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Discussion Management Tips for Online Educators

By Jo Macek / September 2009

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I started teaching online classes more than 10 years ago. My training with Davenport University in 1998 consisted of five weeks of online and on-campus "how-to" workshops about using the technology. A few years later, the six-week online training at Franklin University still focused on software navigation but included rubrics for student participation.

As educators, we were told, and we also assumed, that because we were the subject matter experts, we would know how to teach the subjects.

My primary question, however, did not concern the technology: "What do I say online?"

After attending education conferences, reading books about online teaching, and receiving a wealth of student feedback, I developed several techniques to manage discussions in my online classes.

1. Ground the Learning in Real Experiences.
When the instructor and all the learners are remote, and all the interaction between them is "virtual" (electronic), it's more important than ever to connect the material to the real world.

Students usually practice their analytic skills and problem-solving skills on case studies. However, case studies are often developed by the textbook author, or if it is an actual study, may be several years old, making them potentially less and less applicable to students' real lives.

I would much rather cull my examples from the evening television news or National Public Radio. Using current events sends a signal that the information discussed in class is relevant to today's world. Students can research background data, use theory, and gather a variety of viewpoints to propose outcomes.

I keep an eye out for controversial issues that my students could discuss, but I also relate my personal experiences, too. I discuss the situation, participants, my decisions, and the reason for my decision; then I ask students for their comments. If the situation did not work out as expected, I explain this and ask the students what could I have done differently.

Pulling from my personal experiences makes me more human and illustrates that the course is applicable to the real world.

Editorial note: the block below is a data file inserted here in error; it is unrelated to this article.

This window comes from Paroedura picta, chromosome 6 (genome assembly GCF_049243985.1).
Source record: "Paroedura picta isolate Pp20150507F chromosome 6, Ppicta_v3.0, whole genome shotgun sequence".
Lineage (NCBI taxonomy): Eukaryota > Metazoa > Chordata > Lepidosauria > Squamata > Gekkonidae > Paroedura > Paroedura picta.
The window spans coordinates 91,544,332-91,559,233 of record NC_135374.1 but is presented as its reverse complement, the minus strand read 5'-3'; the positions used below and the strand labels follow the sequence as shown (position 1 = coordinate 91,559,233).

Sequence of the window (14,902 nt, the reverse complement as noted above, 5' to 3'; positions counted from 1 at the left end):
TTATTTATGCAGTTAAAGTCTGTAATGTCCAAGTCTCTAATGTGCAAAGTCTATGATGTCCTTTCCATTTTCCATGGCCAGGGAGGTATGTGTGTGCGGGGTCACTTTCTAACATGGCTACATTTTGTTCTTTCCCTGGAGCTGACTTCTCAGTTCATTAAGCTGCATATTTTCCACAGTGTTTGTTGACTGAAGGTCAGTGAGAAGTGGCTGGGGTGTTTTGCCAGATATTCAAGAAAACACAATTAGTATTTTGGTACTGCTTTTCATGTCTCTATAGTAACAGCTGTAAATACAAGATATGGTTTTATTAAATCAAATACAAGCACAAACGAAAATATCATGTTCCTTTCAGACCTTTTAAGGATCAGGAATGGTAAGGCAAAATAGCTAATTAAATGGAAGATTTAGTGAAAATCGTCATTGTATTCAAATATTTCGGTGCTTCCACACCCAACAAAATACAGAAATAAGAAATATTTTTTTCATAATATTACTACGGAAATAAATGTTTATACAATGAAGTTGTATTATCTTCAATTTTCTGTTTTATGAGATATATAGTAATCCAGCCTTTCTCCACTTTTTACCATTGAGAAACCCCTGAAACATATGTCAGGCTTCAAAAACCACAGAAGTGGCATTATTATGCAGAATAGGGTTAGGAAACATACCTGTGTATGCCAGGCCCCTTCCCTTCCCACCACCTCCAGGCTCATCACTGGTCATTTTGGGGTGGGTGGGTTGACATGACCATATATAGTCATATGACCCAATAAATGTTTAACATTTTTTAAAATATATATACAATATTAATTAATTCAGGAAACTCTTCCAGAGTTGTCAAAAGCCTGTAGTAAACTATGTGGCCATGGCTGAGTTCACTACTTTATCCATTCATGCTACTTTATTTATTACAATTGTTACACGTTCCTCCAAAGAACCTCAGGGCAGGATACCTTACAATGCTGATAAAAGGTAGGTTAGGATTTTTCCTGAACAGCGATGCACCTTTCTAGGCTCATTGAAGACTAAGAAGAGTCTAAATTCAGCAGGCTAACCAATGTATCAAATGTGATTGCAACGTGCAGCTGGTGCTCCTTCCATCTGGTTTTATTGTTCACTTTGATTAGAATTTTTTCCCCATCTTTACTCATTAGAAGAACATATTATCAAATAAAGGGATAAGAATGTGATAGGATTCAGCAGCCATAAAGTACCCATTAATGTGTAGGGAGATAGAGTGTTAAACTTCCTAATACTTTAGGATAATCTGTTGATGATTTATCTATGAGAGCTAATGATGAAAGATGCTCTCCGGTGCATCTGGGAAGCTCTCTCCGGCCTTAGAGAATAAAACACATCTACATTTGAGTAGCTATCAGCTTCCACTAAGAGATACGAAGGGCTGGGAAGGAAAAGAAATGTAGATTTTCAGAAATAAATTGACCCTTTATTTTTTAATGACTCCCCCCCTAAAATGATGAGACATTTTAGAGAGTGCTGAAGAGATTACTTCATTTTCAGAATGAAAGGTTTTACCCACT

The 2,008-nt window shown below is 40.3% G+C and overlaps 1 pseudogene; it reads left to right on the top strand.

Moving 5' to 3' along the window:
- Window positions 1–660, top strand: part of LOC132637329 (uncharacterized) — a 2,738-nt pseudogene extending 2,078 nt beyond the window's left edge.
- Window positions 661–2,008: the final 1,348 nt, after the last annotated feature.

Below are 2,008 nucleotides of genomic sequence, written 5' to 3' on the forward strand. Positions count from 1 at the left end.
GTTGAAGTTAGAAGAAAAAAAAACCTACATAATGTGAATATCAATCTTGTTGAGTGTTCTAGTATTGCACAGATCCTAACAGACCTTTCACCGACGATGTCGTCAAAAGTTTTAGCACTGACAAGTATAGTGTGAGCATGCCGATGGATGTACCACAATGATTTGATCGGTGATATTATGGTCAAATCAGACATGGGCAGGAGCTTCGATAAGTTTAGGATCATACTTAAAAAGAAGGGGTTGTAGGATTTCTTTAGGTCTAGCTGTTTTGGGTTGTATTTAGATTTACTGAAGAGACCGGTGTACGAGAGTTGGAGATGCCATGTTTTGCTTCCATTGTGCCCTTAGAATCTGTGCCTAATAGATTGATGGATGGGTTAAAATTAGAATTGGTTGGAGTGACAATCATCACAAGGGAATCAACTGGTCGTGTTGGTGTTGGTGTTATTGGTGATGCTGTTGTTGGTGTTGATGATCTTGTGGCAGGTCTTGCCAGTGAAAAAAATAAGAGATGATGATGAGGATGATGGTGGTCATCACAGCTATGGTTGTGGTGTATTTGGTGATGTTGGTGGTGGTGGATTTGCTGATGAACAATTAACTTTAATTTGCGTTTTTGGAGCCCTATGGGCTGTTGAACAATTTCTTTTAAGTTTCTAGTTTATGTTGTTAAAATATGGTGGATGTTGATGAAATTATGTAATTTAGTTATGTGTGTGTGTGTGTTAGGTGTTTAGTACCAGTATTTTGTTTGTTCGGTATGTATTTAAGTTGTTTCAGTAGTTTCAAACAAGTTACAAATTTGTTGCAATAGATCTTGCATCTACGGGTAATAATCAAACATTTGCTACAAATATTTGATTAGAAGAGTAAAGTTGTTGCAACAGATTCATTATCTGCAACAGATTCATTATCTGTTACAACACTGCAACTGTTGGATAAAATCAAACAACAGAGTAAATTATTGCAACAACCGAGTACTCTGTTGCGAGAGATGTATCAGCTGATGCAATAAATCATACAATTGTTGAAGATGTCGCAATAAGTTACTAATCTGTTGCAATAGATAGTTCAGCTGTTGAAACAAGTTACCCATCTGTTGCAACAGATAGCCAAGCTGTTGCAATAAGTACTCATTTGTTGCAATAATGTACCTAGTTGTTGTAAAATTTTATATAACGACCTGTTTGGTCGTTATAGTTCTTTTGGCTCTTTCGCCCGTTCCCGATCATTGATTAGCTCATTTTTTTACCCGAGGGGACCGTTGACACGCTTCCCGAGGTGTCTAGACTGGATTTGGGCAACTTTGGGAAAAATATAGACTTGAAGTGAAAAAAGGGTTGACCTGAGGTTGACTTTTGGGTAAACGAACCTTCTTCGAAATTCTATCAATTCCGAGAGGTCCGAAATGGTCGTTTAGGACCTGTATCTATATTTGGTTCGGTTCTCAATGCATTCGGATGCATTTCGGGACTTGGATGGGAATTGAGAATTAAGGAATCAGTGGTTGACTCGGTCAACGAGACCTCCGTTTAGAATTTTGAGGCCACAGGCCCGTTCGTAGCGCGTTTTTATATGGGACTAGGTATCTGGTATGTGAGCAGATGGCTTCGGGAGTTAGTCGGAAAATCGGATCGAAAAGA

2. Motivate Through Discussion.
The beginning of a class always generates excitement. Students might reply to everyone's posts. By the end of class, some students will have withdrawn. For other students, time devoted to reading assignments, researching papers, and posting comments will be shared with commitments for work and family. Keep your students motivated to keep reading, researching, and posting throughout the class.

Motivation does not mean posting "good job" or "keep going." Those are warm fuzzies and are nice but will not keep your students reading and researching. Motivation does mean engaging your students in discussions. Keep them wanting to come back to class.

First, you must remain motivated throughout the course. Maintain a consistent level of communication. As discussion wanes, so will your opportunities for responding. As the course progresses, students might post shorter and less complete comments.

Develop discussion questions that foster discussion, not just feedback about their post. Pose "what if" questions or scenarios. Include graphics or visuals, if your server and the course can accommodate, and ask for comments or responses. Tell an appropriate humorous story that illustrates a point in the class.

You might be tempted to frontload the interesting tidbits to get everyone excited. Resist this temptation. Save your good stories and examples for when the discussion begins to fade.

If you have a getting-to-know-you or off-topic section in the class forum, you'll find students are willing to post some pretty interesting information about themselves. The online format lets students write their own biographies for others to view, which is not really possible in the same way in a classroom-based environment. Draw on the information they provide to ask your students about their experiences and ideas. Ask them to apply a course concept to their job or home life. Provide a scenario and ask for feedback. Personalize the questions to a specific student. When one person answers, so will others.